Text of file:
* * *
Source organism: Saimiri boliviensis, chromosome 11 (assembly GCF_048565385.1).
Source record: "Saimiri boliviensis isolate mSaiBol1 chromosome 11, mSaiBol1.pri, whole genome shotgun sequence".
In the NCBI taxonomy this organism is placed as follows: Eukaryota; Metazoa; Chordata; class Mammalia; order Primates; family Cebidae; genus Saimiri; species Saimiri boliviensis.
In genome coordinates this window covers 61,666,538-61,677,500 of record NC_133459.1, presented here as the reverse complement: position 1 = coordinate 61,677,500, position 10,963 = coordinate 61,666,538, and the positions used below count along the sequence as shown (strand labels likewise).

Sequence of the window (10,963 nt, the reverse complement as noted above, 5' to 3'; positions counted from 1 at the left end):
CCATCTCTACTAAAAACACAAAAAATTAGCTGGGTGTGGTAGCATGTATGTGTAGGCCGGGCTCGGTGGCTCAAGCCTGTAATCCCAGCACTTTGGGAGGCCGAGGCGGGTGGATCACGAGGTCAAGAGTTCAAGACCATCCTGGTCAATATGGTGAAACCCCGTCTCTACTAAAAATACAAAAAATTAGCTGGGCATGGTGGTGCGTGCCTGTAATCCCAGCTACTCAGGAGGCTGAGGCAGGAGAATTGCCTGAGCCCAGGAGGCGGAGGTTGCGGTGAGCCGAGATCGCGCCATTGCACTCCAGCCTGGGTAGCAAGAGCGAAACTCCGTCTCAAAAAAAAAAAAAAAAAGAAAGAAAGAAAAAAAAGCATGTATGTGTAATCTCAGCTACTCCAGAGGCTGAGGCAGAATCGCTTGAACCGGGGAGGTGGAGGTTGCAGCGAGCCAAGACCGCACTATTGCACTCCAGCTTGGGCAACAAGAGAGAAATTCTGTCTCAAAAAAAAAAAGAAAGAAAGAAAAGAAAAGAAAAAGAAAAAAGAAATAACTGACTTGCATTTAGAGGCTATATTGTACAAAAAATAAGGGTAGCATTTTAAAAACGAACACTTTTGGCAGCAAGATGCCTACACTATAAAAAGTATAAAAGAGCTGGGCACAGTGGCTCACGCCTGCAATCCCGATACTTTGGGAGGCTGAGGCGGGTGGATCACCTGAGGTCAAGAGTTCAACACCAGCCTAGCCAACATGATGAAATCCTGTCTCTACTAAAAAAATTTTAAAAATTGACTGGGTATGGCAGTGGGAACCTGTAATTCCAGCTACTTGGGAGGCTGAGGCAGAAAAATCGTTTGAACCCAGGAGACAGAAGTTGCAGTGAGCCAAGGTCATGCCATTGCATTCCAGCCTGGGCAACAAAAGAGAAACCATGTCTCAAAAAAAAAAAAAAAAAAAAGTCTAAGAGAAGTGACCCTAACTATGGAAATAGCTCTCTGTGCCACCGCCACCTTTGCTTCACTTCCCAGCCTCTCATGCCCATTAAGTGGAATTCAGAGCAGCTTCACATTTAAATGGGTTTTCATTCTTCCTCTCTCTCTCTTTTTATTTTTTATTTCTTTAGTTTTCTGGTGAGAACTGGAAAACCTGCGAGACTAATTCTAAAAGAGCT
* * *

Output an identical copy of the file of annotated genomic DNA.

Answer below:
Source organism: Saimiri boliviensis, chromosome 11 (assembly GCF_048565385.1).
Source record: "Saimiri boliviensis isolate mSaiBol1 chromosome 11, mSaiBol1.pri, whole genome shotgun sequence".
In the NCBI taxonomy this organism is placed as follows: Eukaryota; Metazoa; Chordata; class Mammalia; order Primates; family Cebidae; genus Saimiri; species Saimiri boliviensis.
In genome coordinates this window covers 61,666,538-61,677,500 of record NC_133459.1, presented here as the reverse complement: position 1 = coordinate 61,677,500, position 10,963 = coordinate 61,666,538, and the positions used below count along the sequence as shown (strand labels likewise).

Sequence of the window (10,963 nt, the reverse complement as noted above, 5' to 3'; positions counted from 1 at the left end):
CCATCTCTACTAAAAACACAAAAAATTAGCTGGGTGTGGTAGCATGTATGTGTAGGCCGGGCTCGGTGGCTCAAGCCTGTAATCCCAGCACTTTGGGAGGCCGAGGCGGGTGGATCACGAGGTCAAGAGTTCAAGACCATCCTGGTCAATATGGTGAAACCCCGTCTCTACTAAAAATACAAAAAATTAGCTGGGCATGGTGGTGCGTGCCTGTAATCCCAGCTACTCAGGAGGCTGAGGCAGGAGAATTGCCTGAGCCCAGGAGGCGGAGGTTGCGGTGAGCCGAGATCGCGCCATTGCACTCCAGCCTGGGTAGCAAGAGCGAAACTCCGTCTCAAAAAAAAAAAAAAAAAGAAAGAAAGAAAAAAAAGCATGTATGTGTAATCTCAGCTACTCCAGAGGCTGAGGCAGAATCGCTTGAACCGGGGAGGTGGAGGTTGCAGCGAGCCAAGACCGCACTATTGCACTCCAGCTTGGGCAACAAGAGAGAAATTCTGTCTCAAAAAAAAAAAGAAAGAAAGAAAAGAAAAGAAAAAGAAAAAAGAAATAACTGACTTGCATTTAGAGGCTATATTGTACAAAAAATAAGGGTAGCATTTTAAAAACGAACACTTTTGGCAGCAAGATGCCTACACTATAAAAAGTATAAAAGAGCTGGGCACAGTGGCTCACGCCTGCAATCCCGATACTTTGGGAGGCTGAGGCGGGTGGATCACCTGAGGTCAAGAGTTCAACACCAGCCTAGCCAACATGATGAAATCCTGTCTCTACTAAAAAAATTTTAAAAATTGACTGGGTATGGCAGTGGGAACCTGTAATTCCAGCTACTTGGGAGGCTGAGGCAGAAAAATCGTTTGAACCCAGGAGACAGAAGTTGCAGTGAGCCAAGGTCATGCCATTGCATTCCAGCCTGGGCAACAAAAGAGAAACCATGTCTCAAAAAAAAAAAAAAAAAAAAGTCTAAGAGAAGTGACCCTAACTATGGAAATAGCTCTCTGTGCCACCGCCACCTTTGCTTCACTTCCCAGCCTCTCATGCCCATTAAGTGGAATTCAGAGCAGCTTCACATTTAAATGGGTTTTCATTCTTCCTCTCTCTCTCTTTTTATTTTTTATTTCTTTAGTTTTCTGGTGAGAACTGGAAAACCTGCGAGACTAATTCTAAAAGAGCT